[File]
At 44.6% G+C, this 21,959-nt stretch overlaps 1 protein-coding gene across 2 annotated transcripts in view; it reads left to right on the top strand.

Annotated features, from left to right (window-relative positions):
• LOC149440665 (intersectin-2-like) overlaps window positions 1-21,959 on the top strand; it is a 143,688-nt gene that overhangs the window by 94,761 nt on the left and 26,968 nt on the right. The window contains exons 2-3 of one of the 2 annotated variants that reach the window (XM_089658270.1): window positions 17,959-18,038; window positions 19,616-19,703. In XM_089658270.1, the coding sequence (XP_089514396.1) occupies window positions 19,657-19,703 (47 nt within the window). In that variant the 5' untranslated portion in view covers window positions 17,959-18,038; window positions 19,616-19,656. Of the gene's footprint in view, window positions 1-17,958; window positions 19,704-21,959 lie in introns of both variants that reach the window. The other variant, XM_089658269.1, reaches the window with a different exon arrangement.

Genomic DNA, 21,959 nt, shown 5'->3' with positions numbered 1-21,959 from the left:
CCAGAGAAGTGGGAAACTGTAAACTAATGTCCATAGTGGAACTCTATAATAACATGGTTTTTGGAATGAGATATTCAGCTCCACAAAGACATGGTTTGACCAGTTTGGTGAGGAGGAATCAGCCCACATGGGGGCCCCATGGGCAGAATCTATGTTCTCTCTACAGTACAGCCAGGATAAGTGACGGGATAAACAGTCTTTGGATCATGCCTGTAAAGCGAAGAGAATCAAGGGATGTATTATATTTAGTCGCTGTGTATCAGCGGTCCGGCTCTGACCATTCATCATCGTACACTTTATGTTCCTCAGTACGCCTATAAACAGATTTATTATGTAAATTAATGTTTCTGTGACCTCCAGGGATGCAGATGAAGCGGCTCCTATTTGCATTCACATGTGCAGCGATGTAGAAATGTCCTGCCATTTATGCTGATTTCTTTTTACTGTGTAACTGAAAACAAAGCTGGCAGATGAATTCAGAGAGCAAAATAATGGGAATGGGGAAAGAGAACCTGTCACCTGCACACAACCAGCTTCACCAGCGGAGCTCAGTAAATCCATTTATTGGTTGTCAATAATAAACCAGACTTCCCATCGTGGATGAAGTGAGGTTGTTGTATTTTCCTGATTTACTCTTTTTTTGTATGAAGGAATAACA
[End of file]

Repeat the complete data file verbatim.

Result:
At 44.6% G+C, this 21,959-nt stretch overlaps 1 protein-coding gene across 2 annotated transcripts in view; it reads left to right on the top strand.

Annotated features, from left to right (window-relative positions):
• LOC149440665 (intersectin-2-like) overlaps window positions 1-21,959 on the top strand; it is a 143,688-nt gene that overhangs the window by 94,761 nt on the left and 26,968 nt on the right. The window contains exons 2-3 of one of the 2 annotated variants that reach the window (XM_089658270.1): window positions 17,959-18,038; window positions 19,616-19,703. In XM_089658270.1, the coding sequence (XP_089514396.1) occupies window positions 19,657-19,703 (47 nt within the window). In that variant the 5' untranslated portion in view covers window positions 17,959-18,038; window positions 19,616-19,656. Of the gene's footprint in view, window positions 1-17,958; window positions 19,704-21,959 lie in introns of both variants that reach the window. The other variant, XM_089658269.1, reaches the window with a different exon arrangement.

Genomic DNA, 21,959 nt, shown 5'->3' with positions numbered 1-21,959 from the left:
CCAGAGAAGTGGGAAACTGTAAACTAATGTCCATAGTGGAACTCTATAATAACATGGTTTTTGGAATGAGATATTCAGCTCCACAAAGACATGGTTTGACCAGTTTGGTGAGGAGGAATCAGCCCACATGGGGGCCCCATGGGCAGAATCTATGTTCTCTCTACAGTACAGCCAGGATAAGTGACGGGATAAACAGTCTTTGGATCATGCCTGTAAAGCGAAGAGAATCAAGGGATGTATTATATTTAGTCGCTGTGTATCAGCGGTCCGGCTCTGACCATTCATCATCGTACACTTTATGTTCCTCAGTACGCCTATAAACAGATTTATTATGTAAATTAATGTTTCTGTGACCTCCAGGGATGCAGATGAAGCGGCTCCTATTTGCATTCACATGTGCAGCGATGTAGAAATGTCCTGCCATTTATGCTGATTTCTTTTTACTGTGTAACTGAAAACAAAGCTGGCAGATGAATTCAGAGAGCAAAATAATGGGAATGGGGAAAGAGAACCTGTCACCTGCACACAACCAGCTTCACCAGCGGAGCTCAGTAAATCCATTTATTGGTTGTCAATAATAAACCAGACTTCCCATCGTGGATGAAGTGAGGTTGTTGTATTTTCCTGATTTACTCTTTTTTTGTATGAAGGAATAACA